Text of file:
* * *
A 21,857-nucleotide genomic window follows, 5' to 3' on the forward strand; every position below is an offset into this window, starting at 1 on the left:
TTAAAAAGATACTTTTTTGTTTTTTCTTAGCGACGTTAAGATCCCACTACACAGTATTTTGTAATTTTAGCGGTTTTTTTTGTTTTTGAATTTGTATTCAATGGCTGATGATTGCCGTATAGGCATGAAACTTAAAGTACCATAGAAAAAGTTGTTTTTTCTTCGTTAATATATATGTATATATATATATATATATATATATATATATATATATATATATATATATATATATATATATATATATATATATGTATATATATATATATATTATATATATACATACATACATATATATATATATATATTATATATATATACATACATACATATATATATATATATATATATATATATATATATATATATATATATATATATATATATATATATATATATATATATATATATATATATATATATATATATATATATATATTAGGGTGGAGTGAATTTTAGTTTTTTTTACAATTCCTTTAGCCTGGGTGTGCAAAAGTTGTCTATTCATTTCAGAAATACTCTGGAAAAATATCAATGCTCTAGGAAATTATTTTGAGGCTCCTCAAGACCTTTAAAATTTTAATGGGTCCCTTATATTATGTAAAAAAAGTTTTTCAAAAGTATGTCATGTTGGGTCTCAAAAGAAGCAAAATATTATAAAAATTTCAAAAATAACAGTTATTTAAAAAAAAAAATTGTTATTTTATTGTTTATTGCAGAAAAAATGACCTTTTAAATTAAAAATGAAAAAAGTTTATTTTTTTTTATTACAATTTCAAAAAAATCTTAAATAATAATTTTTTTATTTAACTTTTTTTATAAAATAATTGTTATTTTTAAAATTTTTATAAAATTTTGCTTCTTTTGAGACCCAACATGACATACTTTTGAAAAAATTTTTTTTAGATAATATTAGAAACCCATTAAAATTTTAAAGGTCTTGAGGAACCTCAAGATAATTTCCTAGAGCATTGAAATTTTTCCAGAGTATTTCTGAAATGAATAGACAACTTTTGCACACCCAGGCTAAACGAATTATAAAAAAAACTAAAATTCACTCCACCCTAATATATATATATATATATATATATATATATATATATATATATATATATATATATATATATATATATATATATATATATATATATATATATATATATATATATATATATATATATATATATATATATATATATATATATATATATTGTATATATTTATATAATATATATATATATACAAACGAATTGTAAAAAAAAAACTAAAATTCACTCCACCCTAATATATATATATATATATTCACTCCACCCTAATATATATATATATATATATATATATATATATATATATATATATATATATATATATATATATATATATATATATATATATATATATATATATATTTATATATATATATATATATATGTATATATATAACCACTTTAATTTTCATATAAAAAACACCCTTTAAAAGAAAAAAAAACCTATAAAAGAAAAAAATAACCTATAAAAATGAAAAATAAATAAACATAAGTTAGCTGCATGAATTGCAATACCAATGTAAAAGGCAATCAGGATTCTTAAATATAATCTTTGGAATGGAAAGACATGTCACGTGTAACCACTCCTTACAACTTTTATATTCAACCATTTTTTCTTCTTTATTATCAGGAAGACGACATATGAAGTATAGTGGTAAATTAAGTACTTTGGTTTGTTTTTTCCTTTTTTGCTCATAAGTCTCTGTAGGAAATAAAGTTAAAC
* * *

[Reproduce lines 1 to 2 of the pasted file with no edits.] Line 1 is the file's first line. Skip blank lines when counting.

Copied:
A 21,857-nucleotide genomic window follows, 5' to 3' on the forward strand; every position below is an offset into this window, starting at 1 on the left:
TTAAAAAGATACTTTTTTGTTTTTTCTTAGCGACGTTAAGATCCCACTACACAGTATTTTGTAATTTTAGCGGTTTTTTTTGTTTTTGAATTTGTATTCAATGGCTGATGATTGCCGTATAGGCATGAAACTTAAAGTACCATAGAAAAAGTTGTTTTTTCTTCGTTAATATATATGTATATATATATATATATATATATATATATATATATATATATATATATATATATATATATATATATATATATATGTATATATATATATATATTATATATATACATACATACATATATATATATATATATTATATATATATACATACATACATATATATATATATATATATATATATATATATATATATATATATATATATATATATATATATATATATATATATATATATATATATATATATATATATATATATATATATTAGGGTGGAGTGAATTTTAGTTTTTTTTACAATTCCTTTAGCCTGGGTGTGCAAAAGTTGTCTATTCATTTCAGAAATACTCTGGAAAAATATCAATGCTCTAGGAAATTATTTTGAGGCTCCTCAAGACCTTTAAAATTTTAATGGGTCCCTTATATTATGTAAAAAAAGTTTTTCAAAAGTATGTCATGTTGGGTCTCAAAAGAAGCAAAATATTATAAAAATTTCAAAAATAACAGTTATTTAAAAAAAAAAATTGTTATTTTATTGTTTATTGCAGAAAAAATGACCTTTTAAATTAAAAATGAAAAAAGTTTATTTTTTTTTATTACAATTTCAAAAAAATCTTAAATAATAATTTTTTTATTTAACTTTTTTTATAAAATAATTGTTATTTTTAAAATTTTTATAAAATTTTGCTTCTTTTGAGACCCAACATGACATACTTTTGAAAAAATTTTTTTTAGATAATATTAGAAACCCATTAAAATTTTAAAGGTCTTGAGGAACCTCAAGATAATTTCCTAGAGCATTGAAATTTTTCCAGAGTATTTCTGAAATGAATAGACAACTTTTGCACACCCAGGCTAAACGAATTATAAAAAAAACTAAAATTCACTCCACCCTAATATATATATATATATATATATATATATATATATATATATATATATATATATATATATATATATATATATATATATATATATATATATATATATATATATATATATATATATATATATATATATATATATATATATATATATATTGTATATATTTATATAATATATATATATATACAAACGAATTGTAAAAAAAAAACTAAAATTCACTCCACCCTAATATATATATATATATATTCACTCCACCCTAATATATATATATATATATATATATATATATATATATATATATATATATATATATATATATATATATATATATATATATATATATATATATATATTTATATATATATATATATATATGTATATATATAACCACTTTAATTTTCATATAAAAAACACCCTTTAAAAGAAAAAAAAACCTATAAAAGAAAAAAATAACCTATAAAAATGAAAAATAAATAAACATAAGTTAGCTGCATGAATTGCAATACCAATGTAAAAGGCAATCAGGATTCTTAAATATAATCTTTGGAATGGAAAGACATGTCACGTGTAACCACTCCTTACAACTTTTATATTCAACCATTTTTTCTTCTTTATTATCAGGAAGACGACATATGAAGTATAGTGGTAAATTAAGTACTTTGGTTTGTTTTTTCCTTTTTTGCTCATAAGTCTCTGTAGGAAATAAAGTTAAAC